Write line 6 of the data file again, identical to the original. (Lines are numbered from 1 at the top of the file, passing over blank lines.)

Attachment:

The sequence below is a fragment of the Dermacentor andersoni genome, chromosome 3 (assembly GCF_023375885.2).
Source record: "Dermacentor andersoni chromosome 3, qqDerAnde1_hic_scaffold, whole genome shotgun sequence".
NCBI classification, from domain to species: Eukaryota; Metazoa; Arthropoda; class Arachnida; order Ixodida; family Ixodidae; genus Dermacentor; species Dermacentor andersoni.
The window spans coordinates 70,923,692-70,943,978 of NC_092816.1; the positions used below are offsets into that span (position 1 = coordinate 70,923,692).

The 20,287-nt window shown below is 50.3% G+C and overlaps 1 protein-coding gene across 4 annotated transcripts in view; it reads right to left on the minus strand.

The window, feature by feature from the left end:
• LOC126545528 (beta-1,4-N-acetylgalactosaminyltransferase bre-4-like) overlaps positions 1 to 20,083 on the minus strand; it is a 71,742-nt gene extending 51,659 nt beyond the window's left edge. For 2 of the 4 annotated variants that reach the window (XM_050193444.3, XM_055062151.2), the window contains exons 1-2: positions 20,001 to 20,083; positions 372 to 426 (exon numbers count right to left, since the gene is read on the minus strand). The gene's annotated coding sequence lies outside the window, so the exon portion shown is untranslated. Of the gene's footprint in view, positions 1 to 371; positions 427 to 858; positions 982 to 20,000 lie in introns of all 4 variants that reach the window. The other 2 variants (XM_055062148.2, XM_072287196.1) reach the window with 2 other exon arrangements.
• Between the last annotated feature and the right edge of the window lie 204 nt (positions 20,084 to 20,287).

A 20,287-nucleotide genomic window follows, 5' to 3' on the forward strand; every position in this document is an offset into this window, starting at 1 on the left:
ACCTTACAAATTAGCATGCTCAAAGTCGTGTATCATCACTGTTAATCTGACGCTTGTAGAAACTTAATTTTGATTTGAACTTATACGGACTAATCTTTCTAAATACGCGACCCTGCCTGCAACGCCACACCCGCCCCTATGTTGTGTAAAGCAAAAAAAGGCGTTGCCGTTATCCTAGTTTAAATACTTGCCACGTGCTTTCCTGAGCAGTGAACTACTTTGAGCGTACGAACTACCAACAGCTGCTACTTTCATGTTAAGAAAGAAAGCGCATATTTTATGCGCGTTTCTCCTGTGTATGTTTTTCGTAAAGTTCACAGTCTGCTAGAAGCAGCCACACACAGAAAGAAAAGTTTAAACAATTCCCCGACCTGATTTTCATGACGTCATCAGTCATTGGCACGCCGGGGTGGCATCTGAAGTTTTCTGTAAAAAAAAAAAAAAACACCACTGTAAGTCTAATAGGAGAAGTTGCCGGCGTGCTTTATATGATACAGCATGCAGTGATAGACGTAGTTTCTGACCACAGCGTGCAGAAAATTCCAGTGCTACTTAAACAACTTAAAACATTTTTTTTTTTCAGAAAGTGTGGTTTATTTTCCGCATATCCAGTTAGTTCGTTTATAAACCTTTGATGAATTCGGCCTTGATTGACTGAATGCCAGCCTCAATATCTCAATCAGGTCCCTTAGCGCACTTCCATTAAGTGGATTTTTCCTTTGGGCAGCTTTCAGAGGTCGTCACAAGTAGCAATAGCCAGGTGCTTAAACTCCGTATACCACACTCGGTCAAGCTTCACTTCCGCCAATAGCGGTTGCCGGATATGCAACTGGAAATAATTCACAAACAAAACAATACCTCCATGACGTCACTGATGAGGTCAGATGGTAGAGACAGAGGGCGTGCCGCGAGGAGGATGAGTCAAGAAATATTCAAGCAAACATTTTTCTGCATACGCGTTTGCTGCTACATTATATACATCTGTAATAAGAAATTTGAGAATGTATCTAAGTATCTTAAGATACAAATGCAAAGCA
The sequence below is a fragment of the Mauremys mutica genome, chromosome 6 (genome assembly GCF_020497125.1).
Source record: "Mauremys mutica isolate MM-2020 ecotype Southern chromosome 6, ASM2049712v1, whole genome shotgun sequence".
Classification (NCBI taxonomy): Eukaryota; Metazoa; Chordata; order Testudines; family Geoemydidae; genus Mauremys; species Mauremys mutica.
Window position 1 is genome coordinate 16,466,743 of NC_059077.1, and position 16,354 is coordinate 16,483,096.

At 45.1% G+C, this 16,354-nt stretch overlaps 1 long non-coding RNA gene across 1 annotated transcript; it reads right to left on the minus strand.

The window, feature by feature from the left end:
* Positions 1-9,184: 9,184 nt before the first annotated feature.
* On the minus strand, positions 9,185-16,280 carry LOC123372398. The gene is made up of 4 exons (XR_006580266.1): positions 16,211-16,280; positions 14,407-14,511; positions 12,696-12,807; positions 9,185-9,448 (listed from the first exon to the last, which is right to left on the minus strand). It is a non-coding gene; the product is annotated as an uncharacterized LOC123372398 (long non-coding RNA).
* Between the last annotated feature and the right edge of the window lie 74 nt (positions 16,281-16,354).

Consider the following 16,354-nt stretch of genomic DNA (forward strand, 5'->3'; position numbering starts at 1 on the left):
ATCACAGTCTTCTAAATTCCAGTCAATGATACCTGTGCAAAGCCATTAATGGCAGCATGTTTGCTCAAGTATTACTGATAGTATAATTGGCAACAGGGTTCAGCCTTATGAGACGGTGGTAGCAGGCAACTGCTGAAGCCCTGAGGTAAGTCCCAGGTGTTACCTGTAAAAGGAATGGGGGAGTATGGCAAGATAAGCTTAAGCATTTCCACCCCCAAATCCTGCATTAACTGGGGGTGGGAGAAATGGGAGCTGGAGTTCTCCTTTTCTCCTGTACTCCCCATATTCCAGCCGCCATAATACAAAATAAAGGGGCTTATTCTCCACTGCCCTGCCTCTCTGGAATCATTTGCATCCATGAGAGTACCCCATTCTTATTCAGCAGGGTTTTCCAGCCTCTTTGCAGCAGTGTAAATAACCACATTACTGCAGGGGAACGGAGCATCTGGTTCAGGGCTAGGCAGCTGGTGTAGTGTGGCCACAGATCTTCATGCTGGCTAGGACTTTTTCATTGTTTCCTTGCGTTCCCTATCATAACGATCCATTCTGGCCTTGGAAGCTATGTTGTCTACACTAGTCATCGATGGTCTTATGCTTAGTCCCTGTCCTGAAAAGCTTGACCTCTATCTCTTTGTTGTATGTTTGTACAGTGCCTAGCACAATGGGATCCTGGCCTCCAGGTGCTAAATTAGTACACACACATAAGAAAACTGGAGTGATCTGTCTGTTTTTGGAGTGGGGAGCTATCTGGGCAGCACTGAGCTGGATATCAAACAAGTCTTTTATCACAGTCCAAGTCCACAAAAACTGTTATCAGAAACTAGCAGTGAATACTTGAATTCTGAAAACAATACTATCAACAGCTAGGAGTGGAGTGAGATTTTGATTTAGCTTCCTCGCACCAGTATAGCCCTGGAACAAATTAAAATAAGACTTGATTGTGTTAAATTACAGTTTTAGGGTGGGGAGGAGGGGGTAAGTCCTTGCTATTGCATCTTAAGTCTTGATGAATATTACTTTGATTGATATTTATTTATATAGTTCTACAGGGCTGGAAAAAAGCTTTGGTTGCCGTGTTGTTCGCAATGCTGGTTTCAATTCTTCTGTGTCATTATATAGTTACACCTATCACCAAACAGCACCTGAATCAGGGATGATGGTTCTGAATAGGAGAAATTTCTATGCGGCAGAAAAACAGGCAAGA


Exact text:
The window, feature by feature from the left end: